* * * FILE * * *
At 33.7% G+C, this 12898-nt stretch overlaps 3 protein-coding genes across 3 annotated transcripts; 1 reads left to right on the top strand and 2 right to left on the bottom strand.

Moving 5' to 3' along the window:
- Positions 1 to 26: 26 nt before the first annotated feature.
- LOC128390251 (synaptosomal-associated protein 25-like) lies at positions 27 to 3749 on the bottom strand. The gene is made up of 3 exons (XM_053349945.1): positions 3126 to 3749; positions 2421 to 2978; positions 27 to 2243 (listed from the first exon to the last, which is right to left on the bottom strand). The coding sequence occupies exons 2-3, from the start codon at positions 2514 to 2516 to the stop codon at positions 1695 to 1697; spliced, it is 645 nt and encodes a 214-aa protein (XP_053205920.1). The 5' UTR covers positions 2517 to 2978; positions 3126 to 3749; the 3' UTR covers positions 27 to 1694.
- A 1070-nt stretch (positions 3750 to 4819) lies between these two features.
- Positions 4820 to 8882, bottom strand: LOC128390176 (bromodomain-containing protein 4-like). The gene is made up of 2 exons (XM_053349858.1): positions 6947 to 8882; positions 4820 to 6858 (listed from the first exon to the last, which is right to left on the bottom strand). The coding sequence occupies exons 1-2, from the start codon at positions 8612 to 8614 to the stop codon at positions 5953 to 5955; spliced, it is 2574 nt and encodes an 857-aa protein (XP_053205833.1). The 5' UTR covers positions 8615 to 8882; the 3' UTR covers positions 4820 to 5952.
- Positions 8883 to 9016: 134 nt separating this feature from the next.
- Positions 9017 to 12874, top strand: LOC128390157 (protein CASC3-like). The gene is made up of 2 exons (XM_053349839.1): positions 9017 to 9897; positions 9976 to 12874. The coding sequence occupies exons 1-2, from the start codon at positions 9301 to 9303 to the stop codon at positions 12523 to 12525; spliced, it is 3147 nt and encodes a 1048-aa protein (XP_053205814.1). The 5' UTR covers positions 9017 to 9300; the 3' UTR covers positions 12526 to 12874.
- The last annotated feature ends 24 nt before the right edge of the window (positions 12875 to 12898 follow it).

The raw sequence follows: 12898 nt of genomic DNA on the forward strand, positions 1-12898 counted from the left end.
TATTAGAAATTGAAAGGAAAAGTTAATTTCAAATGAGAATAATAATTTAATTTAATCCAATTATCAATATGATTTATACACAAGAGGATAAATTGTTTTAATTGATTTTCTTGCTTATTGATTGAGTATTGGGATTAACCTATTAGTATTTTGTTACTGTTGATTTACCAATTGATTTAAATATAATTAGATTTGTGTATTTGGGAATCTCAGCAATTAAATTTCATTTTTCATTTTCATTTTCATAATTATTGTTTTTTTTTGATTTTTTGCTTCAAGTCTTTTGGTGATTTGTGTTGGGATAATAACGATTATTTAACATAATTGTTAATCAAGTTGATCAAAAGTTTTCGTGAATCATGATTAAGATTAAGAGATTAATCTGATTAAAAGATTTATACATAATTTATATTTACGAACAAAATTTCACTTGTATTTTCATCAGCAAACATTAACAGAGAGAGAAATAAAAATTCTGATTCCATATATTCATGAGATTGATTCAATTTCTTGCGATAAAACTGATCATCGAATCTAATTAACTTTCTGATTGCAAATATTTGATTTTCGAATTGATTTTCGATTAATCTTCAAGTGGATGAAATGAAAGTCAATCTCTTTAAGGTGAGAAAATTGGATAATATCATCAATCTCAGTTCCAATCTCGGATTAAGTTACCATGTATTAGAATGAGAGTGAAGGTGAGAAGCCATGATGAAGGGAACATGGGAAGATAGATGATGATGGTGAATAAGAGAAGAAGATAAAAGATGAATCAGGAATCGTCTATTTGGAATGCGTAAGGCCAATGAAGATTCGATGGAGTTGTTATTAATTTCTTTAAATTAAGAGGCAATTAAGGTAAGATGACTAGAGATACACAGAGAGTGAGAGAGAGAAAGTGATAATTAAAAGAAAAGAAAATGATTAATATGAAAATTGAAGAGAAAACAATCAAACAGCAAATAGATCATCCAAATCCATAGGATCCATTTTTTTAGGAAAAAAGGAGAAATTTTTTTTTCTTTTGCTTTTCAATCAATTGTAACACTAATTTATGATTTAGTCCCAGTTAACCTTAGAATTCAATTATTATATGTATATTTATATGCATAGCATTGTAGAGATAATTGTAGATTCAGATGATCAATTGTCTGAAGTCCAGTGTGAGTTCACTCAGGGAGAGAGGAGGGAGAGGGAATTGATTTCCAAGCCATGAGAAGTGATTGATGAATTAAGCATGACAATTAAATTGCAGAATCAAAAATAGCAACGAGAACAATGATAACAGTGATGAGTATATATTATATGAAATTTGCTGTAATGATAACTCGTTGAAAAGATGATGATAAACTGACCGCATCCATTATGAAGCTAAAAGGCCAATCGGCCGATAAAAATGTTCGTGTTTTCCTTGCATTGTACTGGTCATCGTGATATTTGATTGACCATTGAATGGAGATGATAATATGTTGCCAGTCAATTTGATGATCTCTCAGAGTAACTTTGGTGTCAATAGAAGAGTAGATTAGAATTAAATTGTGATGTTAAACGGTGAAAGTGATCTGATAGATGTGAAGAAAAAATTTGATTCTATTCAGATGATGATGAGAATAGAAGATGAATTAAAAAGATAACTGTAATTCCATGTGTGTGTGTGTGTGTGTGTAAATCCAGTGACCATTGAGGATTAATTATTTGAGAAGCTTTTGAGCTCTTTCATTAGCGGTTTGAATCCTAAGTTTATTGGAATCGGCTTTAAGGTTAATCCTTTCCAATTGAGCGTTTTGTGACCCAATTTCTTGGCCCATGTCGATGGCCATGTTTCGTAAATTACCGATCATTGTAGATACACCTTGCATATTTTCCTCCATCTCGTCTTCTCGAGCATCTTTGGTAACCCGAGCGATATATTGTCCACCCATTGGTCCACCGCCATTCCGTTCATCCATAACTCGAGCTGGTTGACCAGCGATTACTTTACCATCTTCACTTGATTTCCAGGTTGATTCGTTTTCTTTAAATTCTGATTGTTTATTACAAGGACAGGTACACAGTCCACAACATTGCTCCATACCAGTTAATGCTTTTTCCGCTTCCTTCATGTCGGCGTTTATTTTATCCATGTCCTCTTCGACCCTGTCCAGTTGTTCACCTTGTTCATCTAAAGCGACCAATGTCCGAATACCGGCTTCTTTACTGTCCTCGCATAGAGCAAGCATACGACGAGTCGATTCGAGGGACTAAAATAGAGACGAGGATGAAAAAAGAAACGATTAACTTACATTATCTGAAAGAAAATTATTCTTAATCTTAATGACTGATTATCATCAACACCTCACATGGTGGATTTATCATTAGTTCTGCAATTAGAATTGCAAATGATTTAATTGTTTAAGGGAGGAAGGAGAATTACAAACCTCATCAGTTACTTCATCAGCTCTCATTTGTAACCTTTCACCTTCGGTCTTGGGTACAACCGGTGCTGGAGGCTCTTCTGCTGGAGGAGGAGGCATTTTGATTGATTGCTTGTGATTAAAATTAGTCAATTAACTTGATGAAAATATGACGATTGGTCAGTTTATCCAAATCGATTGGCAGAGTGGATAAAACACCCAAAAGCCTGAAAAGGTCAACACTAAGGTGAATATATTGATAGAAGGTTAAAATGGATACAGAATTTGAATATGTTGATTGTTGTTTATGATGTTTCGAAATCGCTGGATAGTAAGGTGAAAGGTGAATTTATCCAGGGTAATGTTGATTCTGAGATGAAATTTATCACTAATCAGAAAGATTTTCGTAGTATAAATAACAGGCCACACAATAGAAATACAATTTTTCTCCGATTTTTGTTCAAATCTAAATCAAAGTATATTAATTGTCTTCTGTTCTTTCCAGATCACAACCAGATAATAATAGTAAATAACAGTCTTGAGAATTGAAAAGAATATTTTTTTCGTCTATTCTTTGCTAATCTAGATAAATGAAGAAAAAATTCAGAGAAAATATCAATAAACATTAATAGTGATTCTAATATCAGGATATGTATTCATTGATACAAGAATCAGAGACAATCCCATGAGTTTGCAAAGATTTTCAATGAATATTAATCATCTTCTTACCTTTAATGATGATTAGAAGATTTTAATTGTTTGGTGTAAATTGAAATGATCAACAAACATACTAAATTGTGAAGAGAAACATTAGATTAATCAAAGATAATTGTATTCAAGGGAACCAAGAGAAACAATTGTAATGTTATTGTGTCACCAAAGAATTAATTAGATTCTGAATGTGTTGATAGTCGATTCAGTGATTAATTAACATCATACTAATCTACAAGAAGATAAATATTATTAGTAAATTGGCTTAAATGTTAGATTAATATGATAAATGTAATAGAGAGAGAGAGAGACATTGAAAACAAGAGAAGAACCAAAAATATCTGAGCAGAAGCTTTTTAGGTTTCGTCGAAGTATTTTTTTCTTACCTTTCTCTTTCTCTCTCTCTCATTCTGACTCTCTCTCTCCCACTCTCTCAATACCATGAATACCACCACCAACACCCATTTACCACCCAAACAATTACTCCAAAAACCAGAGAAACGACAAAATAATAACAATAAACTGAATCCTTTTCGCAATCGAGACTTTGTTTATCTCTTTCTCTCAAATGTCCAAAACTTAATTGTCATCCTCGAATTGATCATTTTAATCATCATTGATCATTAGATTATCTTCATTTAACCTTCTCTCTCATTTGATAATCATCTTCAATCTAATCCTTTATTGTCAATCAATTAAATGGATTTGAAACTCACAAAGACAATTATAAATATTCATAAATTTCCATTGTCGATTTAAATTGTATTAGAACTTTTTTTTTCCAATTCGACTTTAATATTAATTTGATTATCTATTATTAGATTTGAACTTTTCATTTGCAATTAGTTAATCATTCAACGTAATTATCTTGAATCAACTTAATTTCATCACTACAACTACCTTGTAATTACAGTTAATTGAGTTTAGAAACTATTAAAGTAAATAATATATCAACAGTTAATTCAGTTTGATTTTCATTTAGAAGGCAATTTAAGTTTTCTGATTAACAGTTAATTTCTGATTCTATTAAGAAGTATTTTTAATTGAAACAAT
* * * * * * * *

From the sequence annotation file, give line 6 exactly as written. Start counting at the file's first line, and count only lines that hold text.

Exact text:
- Positions 4820 to 8882, bottom strand: LOC128390176 (bromodomain-containing protein 4-like). The gene is made up of 2 exons (XM_053349858.1): positions 6947 to 8882; positions 4820 to 6858 (listed from the first exon to the last, which is right to left on the bottom strand). The coding sequence occupies exons 1-2, from the start codon at positions 8612 to 8614 to the stop codon at positions 5953 to 5955; spliced, it is 2574 nt and encodes an 857-aa protein (XP_053205833.1). The 5' UTR covers positions 8615 to 8882; the 3' UTR covers positions 4820 to 5952.